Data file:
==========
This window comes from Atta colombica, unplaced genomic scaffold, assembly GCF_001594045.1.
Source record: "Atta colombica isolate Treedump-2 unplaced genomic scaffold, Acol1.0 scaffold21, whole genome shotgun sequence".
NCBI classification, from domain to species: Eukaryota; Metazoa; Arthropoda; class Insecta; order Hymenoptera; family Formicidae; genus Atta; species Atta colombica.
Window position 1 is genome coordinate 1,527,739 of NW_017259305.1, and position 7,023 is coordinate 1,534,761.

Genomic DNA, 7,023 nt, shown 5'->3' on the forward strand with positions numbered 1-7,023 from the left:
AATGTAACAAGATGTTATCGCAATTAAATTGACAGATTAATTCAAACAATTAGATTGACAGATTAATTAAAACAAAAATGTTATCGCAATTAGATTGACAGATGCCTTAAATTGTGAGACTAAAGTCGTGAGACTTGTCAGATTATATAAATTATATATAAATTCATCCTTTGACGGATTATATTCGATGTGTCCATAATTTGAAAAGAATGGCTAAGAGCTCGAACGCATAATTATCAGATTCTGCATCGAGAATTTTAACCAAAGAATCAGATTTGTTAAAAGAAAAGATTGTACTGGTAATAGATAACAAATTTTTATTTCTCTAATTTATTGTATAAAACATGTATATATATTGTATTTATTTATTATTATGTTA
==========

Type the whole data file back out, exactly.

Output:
This window comes from Atta colombica, unplaced genomic scaffold, assembly GCF_001594045.1.
Source record: "Atta colombica isolate Treedump-2 unplaced genomic scaffold, Acol1.0 scaffold21, whole genome shotgun sequence".
NCBI classification, from domain to species: Eukaryota; Metazoa; Arthropoda; class Insecta; order Hymenoptera; family Formicidae; genus Atta; species Atta colombica.
Window position 1 is genome coordinate 1,527,739 of NW_017259305.1, and position 7,023 is coordinate 1,534,761.

Genomic DNA, 7,023 nt, shown 5'->3' on the forward strand with positions numbered 1-7,023 from the left:
AATGTAACAAGATGTTATCGCAATTAAATTGACAGATTAATTCAAACAATTAGATTGACAGATTAATTAAAACAAAAATGTTATCGCAATTAGATTGACAGATGCCTTAAATTGTGAGACTAAAGTCGTGAGACTTGTCAGATTATATAAATTATATATAAATTCATCCTTTGACGGATTATATTCGATGTGTCCATAATTTGAAAAGAATGGCTAAGAGCTCGAACGCATAATTATCAGATTCTGCATCGAGAATTTTAACCAAAGAATCAGATTTGTTAAAAGAAAAGATTGTACTGGTAATAGATAACAAATTTTTATTTCTCTAATTTATTGTATAAAACATGTATATATATTGTATTTATTTATTATTATGTTA